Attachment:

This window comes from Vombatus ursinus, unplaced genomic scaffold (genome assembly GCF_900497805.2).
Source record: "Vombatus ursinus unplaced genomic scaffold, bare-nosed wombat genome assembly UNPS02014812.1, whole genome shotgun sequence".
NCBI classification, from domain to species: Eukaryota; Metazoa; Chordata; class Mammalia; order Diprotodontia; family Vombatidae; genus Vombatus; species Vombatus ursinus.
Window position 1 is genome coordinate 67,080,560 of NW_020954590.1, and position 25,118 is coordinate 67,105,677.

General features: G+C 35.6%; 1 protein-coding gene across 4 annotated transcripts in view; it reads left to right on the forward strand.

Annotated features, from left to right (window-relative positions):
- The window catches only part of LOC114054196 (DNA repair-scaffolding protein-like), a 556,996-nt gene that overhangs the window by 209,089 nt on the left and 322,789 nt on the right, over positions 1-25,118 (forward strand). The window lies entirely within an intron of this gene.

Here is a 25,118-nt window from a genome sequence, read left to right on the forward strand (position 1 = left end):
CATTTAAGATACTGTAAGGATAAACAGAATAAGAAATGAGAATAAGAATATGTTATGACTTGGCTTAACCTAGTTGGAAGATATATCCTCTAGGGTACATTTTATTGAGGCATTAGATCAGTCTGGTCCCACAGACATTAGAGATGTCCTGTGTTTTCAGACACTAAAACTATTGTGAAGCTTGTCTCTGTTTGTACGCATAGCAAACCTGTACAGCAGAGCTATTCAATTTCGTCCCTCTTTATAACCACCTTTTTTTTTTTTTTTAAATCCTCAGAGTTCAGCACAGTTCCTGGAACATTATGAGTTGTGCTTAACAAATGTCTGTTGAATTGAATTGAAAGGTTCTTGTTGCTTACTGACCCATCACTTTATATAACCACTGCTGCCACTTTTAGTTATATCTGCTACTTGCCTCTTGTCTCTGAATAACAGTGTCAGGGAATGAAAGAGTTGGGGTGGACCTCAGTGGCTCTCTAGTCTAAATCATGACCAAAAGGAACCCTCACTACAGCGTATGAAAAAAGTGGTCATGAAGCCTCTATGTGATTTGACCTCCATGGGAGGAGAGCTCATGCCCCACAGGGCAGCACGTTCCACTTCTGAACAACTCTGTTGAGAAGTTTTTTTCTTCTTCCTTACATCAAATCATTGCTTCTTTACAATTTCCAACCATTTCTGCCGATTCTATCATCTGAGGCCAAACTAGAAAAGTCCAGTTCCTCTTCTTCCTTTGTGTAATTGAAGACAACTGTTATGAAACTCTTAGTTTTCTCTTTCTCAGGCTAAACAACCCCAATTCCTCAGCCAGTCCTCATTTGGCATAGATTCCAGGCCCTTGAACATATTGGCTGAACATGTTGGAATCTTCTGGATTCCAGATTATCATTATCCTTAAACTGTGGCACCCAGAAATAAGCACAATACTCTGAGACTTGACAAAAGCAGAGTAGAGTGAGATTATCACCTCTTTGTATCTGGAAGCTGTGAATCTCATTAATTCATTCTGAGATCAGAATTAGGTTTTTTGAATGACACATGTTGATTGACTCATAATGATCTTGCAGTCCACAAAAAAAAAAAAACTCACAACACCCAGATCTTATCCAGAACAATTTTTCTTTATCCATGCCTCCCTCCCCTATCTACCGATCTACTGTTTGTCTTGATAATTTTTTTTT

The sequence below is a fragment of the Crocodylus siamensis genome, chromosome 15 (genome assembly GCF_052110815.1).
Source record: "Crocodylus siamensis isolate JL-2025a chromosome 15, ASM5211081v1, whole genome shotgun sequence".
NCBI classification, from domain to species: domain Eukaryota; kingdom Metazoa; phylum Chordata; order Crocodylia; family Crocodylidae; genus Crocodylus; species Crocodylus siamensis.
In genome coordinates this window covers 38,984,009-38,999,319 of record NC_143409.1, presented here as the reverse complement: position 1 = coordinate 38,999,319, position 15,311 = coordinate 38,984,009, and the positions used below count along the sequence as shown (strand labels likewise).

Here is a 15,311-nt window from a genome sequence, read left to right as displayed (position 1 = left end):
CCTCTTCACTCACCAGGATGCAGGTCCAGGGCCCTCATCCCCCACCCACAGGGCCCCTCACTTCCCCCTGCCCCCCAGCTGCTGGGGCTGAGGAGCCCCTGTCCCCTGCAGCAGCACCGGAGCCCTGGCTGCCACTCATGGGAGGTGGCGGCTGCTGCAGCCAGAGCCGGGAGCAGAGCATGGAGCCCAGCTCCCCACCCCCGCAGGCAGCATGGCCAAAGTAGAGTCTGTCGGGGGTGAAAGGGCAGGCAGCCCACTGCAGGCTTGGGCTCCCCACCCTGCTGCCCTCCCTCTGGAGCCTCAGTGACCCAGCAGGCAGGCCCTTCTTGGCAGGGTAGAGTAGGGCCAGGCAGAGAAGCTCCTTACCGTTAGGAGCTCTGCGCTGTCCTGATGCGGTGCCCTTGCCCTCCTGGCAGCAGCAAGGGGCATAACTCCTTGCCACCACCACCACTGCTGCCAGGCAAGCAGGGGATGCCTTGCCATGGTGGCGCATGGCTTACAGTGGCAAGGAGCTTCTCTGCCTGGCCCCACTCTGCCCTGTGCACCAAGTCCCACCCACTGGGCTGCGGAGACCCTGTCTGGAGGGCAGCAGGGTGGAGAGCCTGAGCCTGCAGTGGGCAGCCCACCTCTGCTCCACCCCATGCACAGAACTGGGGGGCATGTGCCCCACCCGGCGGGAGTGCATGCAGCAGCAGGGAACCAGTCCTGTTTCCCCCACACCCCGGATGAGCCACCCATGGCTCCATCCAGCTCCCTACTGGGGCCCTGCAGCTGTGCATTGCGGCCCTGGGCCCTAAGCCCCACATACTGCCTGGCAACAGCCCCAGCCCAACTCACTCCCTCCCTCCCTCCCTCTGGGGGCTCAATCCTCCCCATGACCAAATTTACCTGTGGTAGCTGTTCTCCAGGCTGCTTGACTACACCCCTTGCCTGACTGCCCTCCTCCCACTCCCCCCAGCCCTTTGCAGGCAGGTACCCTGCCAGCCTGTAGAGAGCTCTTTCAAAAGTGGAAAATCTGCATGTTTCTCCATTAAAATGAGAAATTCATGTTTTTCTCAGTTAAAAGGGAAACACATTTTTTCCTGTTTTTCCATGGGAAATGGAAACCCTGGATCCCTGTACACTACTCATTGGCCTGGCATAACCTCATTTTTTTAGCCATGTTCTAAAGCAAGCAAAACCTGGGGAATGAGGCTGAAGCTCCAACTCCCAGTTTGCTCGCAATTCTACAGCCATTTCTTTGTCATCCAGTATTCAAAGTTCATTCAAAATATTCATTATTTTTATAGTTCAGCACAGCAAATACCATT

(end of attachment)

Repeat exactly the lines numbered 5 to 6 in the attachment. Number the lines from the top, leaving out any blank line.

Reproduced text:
General features: G+C 35.6%; 1 protein-coding gene across 4 annotated transcripts in view; it reads left to right on the forward strand.

Annotated features, from left to right (window-relative positions):